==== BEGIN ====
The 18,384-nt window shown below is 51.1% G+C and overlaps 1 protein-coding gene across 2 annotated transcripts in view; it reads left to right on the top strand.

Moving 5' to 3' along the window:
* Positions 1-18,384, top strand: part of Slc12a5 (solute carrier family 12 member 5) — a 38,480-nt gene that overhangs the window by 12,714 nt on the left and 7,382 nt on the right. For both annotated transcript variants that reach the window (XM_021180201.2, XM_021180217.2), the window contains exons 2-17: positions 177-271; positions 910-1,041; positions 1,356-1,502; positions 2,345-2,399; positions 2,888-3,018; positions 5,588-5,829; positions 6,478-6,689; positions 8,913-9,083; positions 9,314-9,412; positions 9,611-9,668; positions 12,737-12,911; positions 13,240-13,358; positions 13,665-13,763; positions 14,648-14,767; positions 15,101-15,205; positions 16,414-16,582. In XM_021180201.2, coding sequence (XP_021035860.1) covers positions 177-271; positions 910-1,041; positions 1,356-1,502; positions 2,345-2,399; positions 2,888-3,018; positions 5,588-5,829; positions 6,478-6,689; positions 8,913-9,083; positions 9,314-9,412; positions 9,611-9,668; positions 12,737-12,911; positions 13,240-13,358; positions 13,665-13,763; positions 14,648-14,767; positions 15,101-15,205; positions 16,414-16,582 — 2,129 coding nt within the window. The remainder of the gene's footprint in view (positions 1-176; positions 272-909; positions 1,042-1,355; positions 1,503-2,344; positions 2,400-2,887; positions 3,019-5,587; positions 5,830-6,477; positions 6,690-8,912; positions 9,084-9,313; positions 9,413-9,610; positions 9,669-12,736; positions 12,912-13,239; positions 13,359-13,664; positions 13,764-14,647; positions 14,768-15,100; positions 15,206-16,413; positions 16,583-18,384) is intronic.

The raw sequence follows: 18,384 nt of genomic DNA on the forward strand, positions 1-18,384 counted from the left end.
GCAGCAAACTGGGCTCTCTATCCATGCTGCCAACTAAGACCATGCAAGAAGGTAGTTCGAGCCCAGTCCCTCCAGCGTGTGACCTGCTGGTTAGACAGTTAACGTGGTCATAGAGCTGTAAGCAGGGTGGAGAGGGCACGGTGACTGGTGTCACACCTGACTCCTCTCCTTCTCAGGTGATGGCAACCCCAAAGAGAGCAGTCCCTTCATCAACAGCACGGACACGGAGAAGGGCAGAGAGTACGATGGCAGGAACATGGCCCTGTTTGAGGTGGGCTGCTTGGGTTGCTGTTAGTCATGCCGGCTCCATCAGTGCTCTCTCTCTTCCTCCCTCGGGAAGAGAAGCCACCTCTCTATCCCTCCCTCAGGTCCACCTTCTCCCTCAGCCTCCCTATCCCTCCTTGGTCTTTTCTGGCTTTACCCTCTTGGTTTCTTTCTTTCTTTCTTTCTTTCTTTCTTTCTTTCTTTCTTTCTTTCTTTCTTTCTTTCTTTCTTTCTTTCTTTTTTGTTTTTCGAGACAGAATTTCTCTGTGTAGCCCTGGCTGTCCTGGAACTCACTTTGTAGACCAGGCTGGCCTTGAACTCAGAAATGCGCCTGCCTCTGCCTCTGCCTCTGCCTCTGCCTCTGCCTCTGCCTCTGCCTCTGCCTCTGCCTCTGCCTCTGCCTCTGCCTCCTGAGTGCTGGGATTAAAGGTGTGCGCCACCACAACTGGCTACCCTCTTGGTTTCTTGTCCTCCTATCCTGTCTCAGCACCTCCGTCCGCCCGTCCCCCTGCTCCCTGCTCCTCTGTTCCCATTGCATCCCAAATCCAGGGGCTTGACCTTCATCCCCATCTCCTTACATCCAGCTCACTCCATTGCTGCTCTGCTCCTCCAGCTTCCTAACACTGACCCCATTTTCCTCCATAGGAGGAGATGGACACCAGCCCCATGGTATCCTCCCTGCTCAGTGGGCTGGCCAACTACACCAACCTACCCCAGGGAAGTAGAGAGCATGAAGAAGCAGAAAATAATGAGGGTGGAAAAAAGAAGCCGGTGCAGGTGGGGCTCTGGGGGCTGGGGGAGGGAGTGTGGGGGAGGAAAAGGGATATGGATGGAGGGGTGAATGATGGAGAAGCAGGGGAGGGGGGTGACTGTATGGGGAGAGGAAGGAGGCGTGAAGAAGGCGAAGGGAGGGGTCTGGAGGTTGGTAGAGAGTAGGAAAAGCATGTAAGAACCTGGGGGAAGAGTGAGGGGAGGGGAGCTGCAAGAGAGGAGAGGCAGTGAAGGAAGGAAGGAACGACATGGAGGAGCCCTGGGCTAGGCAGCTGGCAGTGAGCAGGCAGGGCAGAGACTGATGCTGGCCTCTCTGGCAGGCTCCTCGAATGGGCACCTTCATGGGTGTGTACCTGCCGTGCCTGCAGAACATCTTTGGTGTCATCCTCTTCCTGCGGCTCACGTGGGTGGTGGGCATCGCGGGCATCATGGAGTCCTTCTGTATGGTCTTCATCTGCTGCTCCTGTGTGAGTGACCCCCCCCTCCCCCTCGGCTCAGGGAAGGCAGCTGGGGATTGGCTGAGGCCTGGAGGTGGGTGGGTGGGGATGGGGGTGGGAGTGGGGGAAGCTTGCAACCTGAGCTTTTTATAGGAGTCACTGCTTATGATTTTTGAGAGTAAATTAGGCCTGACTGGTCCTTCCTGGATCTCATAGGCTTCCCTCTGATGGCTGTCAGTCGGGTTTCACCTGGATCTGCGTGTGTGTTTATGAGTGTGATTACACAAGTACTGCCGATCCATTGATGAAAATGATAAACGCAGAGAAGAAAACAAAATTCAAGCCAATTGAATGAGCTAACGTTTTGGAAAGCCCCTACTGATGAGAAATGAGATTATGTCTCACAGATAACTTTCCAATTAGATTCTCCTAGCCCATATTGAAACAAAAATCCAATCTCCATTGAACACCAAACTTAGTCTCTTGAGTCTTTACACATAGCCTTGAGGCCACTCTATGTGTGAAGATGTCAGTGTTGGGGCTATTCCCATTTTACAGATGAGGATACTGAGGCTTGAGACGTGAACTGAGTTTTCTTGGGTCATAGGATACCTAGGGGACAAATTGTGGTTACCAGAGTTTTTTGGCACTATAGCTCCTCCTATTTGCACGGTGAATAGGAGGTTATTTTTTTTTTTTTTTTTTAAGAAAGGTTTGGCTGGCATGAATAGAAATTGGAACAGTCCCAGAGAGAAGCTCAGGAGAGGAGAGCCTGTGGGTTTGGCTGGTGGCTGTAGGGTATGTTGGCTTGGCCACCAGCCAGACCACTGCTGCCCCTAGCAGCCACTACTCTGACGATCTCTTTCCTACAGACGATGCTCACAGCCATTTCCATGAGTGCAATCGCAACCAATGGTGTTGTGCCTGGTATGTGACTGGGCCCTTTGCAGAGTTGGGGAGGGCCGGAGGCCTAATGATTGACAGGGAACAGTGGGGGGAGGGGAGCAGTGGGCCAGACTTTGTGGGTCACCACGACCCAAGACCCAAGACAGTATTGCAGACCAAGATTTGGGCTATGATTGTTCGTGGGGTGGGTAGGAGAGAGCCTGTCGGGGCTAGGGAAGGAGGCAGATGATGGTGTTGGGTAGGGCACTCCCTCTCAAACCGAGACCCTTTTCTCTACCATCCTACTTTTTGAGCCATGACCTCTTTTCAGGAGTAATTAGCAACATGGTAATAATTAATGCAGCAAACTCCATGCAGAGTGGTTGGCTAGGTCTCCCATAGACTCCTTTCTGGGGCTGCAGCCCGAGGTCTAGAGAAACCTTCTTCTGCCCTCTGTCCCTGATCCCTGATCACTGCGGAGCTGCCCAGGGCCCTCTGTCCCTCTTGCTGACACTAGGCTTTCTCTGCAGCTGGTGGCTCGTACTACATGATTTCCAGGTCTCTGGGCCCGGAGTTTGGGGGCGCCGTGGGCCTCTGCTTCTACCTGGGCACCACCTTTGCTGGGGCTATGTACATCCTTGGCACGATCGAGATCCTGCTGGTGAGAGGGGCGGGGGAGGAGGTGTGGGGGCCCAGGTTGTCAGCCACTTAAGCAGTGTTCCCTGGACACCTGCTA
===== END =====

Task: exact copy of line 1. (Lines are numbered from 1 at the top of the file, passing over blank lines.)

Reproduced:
The 18,384-nt window shown below is 51.1% G+C and overlaps 1 protein-coding gene across 2 annotated transcripts in view; it reads left to right on the top strand.